The graphical structures of the text immediately morphed according to the planned technology. The text was now titled the “Application for the New Concept of Apocryphy” and presented, in beautiful tropes and figures, the concept of Apocryphy and its relations to other concepts such as History, the Signature, Time, and Authorship. This was now the text that everyone had read and remembered reading. The graphical structures on the page not only changed, but there also occurred a change in the collective memory of all those who had previously read the graph and signature written under this title. The text was instantly dislocated from the journals on the subjects of distributed networking and genetics and power generation. The text was also dislocated from the desks in the Archive Silos of the workers and machines dealing with those subjects. In fact, the text itself disappeared from the bag of the courier who was delivering it and when she appeared before the Tribunal with an empty bag she was laughed at and sent back to the Archive Silos to retrieve the “Application for the New Concept of Apocryphy”. The text could not be found. The Tribunal laughed at first, but then grew furious. Nobody could remember ever having read a text by that name. Everyone at the Office of the Archives was interviewed and none of them could remember this text either. A survey of the Archive of Archives was taken and it was therein proven that there was no such text nor had there ever been any such text by this title or any other sufficiently similar title. The Practices despaired. Rightly so. The Tribunal sentenced them to exile in a foreign Land. The Land continued to live under the power of the Commissioner and his autoapocrphyal seduction.

Many years later, Generic Practice disguised himself as a hollow sound and returned to his Land. He slipped into the Archive Silos convinced that the text would be found. He searched for years, but found no text. He was now almost dying of old age. He had searched almost all of the Archive Silos. Finally, near the end of his days, he came to the Department of Rejected Applications that weren’t Re-Submitted with the Commissioner’s own Signature (the Unapocryphated Applications Department, as the workers named it). In a pile bearing the number of the year of his own birth added to the number twenty-three, he found a single application. It was titled, “Application for the New Concept of Apocryphy”. Flashing. He felt total terror. Flashing. Not only had the graphical structure of the typography changed, but also any practical relationships these graphical structures bore to any other structures. The Tribunal could not remember the text because they had never read it. What they had read was erased, in much the same way that he had hoped to erase the Commissioner’s signature and his ability to sign at all. In fact, he could not remember ever having read this text at any time other than the time of its authoring. The text did not appear in the scholarly journals. It was not copied by any scribes or distributed to any academics. It was never cataloged by the Office of the Archives. The text simply was not. It had appeared only before the Commissioner’s hand and the Commissioner had duly rejected it.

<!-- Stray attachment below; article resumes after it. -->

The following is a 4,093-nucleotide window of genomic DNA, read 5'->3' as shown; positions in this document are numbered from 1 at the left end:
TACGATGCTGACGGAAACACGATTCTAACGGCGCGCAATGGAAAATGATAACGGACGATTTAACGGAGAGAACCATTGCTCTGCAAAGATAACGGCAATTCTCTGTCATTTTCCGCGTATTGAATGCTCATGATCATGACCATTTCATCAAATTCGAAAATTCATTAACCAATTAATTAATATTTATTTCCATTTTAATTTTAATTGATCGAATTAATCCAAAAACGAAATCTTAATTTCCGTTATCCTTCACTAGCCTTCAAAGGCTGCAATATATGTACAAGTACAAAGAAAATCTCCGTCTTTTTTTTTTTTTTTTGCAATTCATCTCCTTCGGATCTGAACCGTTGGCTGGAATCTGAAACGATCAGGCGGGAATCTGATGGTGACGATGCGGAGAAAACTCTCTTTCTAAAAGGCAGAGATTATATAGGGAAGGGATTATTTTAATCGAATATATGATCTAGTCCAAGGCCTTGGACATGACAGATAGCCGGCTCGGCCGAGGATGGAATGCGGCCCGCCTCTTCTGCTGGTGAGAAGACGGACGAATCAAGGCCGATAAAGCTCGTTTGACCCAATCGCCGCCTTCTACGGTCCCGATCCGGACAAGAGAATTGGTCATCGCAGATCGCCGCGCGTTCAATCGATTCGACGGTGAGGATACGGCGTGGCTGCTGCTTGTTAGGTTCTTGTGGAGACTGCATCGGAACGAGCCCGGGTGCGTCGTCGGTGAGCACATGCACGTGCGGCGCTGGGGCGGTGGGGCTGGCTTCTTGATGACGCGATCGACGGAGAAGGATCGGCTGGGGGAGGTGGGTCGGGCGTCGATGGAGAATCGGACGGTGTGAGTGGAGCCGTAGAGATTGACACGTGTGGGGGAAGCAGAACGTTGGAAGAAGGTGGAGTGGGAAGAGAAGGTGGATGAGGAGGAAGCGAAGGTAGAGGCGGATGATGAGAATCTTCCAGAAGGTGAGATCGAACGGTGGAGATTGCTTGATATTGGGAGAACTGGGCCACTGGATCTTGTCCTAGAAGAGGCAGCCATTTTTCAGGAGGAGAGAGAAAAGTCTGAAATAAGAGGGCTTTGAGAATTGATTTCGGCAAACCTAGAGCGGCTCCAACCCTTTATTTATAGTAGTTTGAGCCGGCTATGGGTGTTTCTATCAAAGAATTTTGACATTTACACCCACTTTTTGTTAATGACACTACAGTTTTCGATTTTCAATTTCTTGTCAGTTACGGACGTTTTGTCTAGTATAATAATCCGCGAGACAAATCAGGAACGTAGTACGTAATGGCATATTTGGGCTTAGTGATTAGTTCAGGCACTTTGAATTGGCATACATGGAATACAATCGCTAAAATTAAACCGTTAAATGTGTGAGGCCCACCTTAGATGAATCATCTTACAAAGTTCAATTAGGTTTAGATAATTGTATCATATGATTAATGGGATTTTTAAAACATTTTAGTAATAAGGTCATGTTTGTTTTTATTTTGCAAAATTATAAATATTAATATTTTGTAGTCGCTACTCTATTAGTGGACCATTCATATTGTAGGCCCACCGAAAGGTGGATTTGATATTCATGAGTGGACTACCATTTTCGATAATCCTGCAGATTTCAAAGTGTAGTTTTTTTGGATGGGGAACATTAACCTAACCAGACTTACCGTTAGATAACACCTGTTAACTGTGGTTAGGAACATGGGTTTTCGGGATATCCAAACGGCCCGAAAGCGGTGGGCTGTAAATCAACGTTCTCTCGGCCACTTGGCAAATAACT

The Unapocryphated Applications Department was in the lowest floor of the Archive Silos. Generic Practice now heard sounds coming through the walls on the far side of the room. He pushed aside a number of crates of boxes of packages of files of recorded texts. He discovered a small hole in the wall, four feet in diamater. He crawled through the hole. He crawled towards a distant light: a child striving to the birthlight. He crawled for six hours. Finally, he found himself in the Commisioner’s cellar’s basement where the Commissioner’s first four wives had lived their entire adult years. The four wives, today, were no longer locked in their boxes. Two of them were lying dead and headless in a pile of organisms in a shadowy corner. The other two were nearly dying. And they waited patiently at the end of a long line of organisms. At the front of the line, near a series of assorted chopping blocks, stood Thomas the Loyal with a great big axe in his hand. He grinned widely as he chopped off the heads of the various organisms in the line. “So this is what Thomas the Loyal has been doing all these years,” thought Generic Practice as he shuffled slowly towards the end of the line. (Generic Practice and Thomas the Loyal had been best friends and lovers as children.) Generic Practice now stood at the end of the line. He heard the shrills of mice, the squeals of pigs, the barks of dogs, the silence of cockroaches, the roars of lions, the muffled mumbles of muzzled mongooses and mononuclei. Soon Generic was near the middle of the line. He waited in the line: still. He began writing a letter to his dead sister. Before he was finished writing he found himself at the front of the line. He kneeled and bent over.